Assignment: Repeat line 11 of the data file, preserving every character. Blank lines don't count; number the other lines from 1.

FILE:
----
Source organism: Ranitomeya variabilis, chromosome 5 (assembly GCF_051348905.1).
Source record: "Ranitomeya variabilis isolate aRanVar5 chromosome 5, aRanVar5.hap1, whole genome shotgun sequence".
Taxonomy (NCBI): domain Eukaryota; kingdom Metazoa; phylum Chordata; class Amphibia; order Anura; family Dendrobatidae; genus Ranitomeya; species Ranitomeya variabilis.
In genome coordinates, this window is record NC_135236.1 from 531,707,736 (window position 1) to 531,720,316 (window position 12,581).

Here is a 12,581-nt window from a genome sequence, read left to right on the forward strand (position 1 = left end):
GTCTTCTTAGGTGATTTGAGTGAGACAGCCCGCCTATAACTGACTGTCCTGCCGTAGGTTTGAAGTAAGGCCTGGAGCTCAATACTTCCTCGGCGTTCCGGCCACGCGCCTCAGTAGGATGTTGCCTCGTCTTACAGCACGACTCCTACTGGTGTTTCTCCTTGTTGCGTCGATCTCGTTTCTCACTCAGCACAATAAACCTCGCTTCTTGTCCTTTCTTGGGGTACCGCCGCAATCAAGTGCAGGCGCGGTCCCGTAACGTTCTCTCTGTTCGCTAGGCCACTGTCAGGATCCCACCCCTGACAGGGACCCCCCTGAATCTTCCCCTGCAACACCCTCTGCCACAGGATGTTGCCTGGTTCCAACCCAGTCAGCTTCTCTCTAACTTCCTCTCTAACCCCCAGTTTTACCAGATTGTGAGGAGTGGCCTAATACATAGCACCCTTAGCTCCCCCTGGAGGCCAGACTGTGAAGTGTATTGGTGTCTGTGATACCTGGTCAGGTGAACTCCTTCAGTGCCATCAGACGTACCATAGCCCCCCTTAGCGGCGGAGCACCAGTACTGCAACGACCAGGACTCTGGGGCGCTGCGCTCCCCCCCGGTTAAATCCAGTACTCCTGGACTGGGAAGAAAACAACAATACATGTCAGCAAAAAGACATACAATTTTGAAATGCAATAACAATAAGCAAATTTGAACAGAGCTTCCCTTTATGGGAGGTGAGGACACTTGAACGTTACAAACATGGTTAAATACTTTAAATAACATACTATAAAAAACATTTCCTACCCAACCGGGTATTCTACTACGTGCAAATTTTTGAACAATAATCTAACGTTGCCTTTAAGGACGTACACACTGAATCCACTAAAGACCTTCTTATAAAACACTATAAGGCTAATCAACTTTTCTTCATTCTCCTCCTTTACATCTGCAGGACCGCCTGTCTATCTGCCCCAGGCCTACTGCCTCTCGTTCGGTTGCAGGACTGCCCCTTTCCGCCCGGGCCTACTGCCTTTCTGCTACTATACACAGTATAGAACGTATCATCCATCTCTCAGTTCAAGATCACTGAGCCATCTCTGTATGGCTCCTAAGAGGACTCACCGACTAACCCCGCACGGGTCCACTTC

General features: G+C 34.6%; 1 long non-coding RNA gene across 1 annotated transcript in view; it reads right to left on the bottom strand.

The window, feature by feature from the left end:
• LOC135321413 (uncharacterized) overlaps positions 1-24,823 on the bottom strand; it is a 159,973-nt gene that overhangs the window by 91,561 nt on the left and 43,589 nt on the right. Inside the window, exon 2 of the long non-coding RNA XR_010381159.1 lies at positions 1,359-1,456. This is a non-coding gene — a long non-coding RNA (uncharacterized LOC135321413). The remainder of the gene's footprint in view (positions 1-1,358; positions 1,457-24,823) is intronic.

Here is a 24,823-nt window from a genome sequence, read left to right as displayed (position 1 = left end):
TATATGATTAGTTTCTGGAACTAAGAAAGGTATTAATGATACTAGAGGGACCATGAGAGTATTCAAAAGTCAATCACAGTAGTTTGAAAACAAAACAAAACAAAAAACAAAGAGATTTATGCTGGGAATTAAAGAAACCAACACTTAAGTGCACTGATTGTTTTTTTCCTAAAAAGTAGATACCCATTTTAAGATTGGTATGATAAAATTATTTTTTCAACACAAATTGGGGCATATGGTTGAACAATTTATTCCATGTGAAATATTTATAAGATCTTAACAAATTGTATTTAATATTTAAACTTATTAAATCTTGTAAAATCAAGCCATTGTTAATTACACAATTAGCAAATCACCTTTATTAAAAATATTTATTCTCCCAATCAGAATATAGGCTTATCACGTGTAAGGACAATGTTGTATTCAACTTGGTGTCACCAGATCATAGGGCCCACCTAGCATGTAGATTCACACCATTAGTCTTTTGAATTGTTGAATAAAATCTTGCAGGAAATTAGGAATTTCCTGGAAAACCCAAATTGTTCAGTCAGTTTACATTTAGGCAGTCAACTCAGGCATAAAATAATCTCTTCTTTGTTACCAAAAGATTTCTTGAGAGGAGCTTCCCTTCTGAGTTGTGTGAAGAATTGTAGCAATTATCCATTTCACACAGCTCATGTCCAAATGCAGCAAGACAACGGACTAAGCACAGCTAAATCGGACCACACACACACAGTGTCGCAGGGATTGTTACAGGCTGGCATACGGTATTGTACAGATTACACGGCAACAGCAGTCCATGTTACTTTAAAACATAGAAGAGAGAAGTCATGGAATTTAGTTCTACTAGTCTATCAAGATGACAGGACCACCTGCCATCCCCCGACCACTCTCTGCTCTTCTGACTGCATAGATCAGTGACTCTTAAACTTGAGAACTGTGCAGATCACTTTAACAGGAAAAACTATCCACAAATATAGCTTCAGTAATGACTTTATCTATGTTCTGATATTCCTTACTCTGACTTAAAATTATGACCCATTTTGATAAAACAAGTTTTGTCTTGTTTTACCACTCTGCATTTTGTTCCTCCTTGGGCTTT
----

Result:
TATATGATTAGTTTCTGGAACTAAGAAAGGTATTAATGATACTAGAGGGACCATGAGAGTATTCAAAAGTCAATCACAGTAGTTTGAAAACAAAACAAAACAAAAAACAAAGAGATTTATGCTGGGAATTAAAGAAACCAACACTTAAGTGCACTGATTGTTTTTTTCCTAAAAAGTAGATACCCATTTTAAGATTGGTATGATAAAATTATTTTTTCAACACAAATTGGGGCATATGGTTGAACAATTTATTCCATGTGAAATATTTATAAGATCTTAACAAATTGTATTTAATATTTAAACTTATTAAATCTTGTAAAATCAAGCCATTGTTAATTACACAATTAGCAAATCACCTTTATTAAAAATATTTATTCTCCCAATCAGAATATAGGCTTATCACGTGTAAGGACAATGTTGTATTCAACTTGGTGTCACCAGATCATAGGGCCCACCTAGCATGTAGATTCACACCATTAGTCTTTTGAATTGTTGAATAAAATCTTGCAGGAAATTAGGAATTTCCTGGAAAACCCAAATTGTTCAGTCAGTTTACATTTAGGCAGTCAACTCAGGCATAAAATAATCTCTTCTTTGTTACCAAAAGATTTCTTGAGAGGAGCTTCCCTTCTGAGTTGTGTGAAGAATTGTAGCAATTATCCATTTCACACAGCTCATGTCCAAATGCAGCAAGACAACGGACTAAGCACAGCTAAATCGGACCACACACACACAGTGTCGCAGGGATTGTTACAGGCTGGCATACGGTATTGTACAGATTACACGGCAACAGCAGTCCATGTTACTTTAAAACATAGAAGAGAGAAGTCATGGAATTTAGTTCTACTAGTCTATCAAGATGACAGGACCACCTGCCATCCCCCGACCACTCTCTGCTCTTCTGACTGCATAGATCAGTGACTCTTAAACTTGAGAACTGTGCAGATCACTTTAACAGGAAAAACTATCCACAAATATAGCTTCAGTAATGACTTTATCTATGTTCTGATATTCCTTACTCTGACTTAAAATTATGACCCATTTTGATAAAACAAGTTTTGTCTTGTTTTACCACTCTGCATTTTGTTCCTCCTTGGGCTTT